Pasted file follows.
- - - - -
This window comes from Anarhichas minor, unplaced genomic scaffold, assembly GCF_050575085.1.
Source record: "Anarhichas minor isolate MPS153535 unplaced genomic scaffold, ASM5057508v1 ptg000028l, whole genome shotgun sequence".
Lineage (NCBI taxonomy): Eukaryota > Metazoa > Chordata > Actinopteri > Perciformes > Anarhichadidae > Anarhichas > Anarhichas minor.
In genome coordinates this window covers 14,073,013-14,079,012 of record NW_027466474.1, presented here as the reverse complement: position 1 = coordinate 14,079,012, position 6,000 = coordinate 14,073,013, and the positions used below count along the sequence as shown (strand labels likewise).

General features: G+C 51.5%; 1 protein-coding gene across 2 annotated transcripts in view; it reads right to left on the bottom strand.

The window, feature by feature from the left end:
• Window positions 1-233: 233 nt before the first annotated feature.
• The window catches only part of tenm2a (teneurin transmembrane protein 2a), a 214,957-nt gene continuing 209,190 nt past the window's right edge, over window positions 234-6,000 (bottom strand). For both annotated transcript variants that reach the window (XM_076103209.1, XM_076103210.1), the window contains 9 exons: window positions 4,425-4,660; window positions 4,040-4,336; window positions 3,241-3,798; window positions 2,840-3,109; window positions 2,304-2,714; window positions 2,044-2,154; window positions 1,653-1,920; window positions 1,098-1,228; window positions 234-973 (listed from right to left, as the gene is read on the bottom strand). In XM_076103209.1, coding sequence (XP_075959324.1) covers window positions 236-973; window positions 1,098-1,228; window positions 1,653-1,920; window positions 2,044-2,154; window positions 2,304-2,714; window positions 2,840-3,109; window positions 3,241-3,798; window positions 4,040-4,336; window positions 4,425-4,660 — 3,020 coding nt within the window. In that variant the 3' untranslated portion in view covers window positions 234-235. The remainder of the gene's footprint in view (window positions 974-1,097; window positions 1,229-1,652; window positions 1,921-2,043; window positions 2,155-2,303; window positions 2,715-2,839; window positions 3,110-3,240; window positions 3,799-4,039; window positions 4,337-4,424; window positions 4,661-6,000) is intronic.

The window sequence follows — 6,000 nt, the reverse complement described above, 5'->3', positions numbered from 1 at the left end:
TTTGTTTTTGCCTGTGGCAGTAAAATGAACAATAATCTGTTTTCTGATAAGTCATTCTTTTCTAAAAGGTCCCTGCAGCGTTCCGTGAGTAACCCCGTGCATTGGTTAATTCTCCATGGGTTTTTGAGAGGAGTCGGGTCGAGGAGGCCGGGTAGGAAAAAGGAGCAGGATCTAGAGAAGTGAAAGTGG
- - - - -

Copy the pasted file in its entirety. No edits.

This window comes from Anarhichas minor, unplaced genomic scaffold, assembly GCF_050575085.1.
Source record: "Anarhichas minor isolate MPS153535 unplaced genomic scaffold, ASM5057508v1 ptg000028l, whole genome shotgun sequence".
Lineage (NCBI taxonomy): Eukaryota > Metazoa > Chordata > Actinopteri > Perciformes > Anarhichadidae > Anarhichas > Anarhichas minor.
In genome coordinates this window covers 14,073,013-14,079,012 of record NW_027466474.1, presented here as the reverse complement: position 1 = coordinate 14,079,012, position 6,000 = coordinate 14,073,013, and the positions used below count along the sequence as shown (strand labels likewise).

General features: G+C 51.5%; 1 protein-coding gene across 2 annotated transcripts in view; it reads right to left on the bottom strand.

The window, feature by feature from the left end:
• Window positions 1-233: 233 nt before the first annotated feature.
• The window catches only part of tenm2a (teneurin transmembrane protein 2a), a 214,957-nt gene continuing 209,190 nt past the window's right edge, over window positions 234-6,000 (bottom strand). For both annotated transcript variants that reach the window (XM_076103209.1, XM_076103210.1), the window contains 9 exons: window positions 4,425-4,660; window positions 4,040-4,336; window positions 3,241-3,798; window positions 2,840-3,109; window positions 2,304-2,714; window positions 2,044-2,154; window positions 1,653-1,920; window positions 1,098-1,228; window positions 234-973 (listed from right to left, as the gene is read on the bottom strand). In XM_076103209.1, coding sequence (XP_075959324.1) covers window positions 236-973; window positions 1,098-1,228; window positions 1,653-1,920; window positions 2,044-2,154; window positions 2,304-2,714; window positions 2,840-3,109; window positions 3,241-3,798; window positions 4,040-4,336; window positions 4,425-4,660 — 3,020 coding nt within the window. In that variant the 3' untranslated portion in view covers window positions 234-235. The remainder of the gene's footprint in view (window positions 974-1,097; window positions 1,229-1,652; window positions 1,921-2,043; window positions 2,155-2,303; window positions 2,715-2,839; window positions 3,110-3,240; window positions 3,799-4,039; window positions 4,337-4,424; window positions 4,661-6,000) is intronic.

The window sequence follows — 6,000 nt, the reverse complement described above, 5'->3', positions numbered from 1 at the left end:
TTTGTTTTTGCCTGTGGCAGTAAAATGAACAATAATCTGTTTTCTGATAAGTCATTCTTTTCTAAAAGGTCCCTGCAGCGTTCCGTGAGTAACCCCGTGCATTGGTTAATTCTCCATGGGTTTTTGAGAGGAGTCGGGTCGAGGAGGCCGGGTAGGAAAAAGGAGCAGGATCTAGAGAAGTGAAAGTGG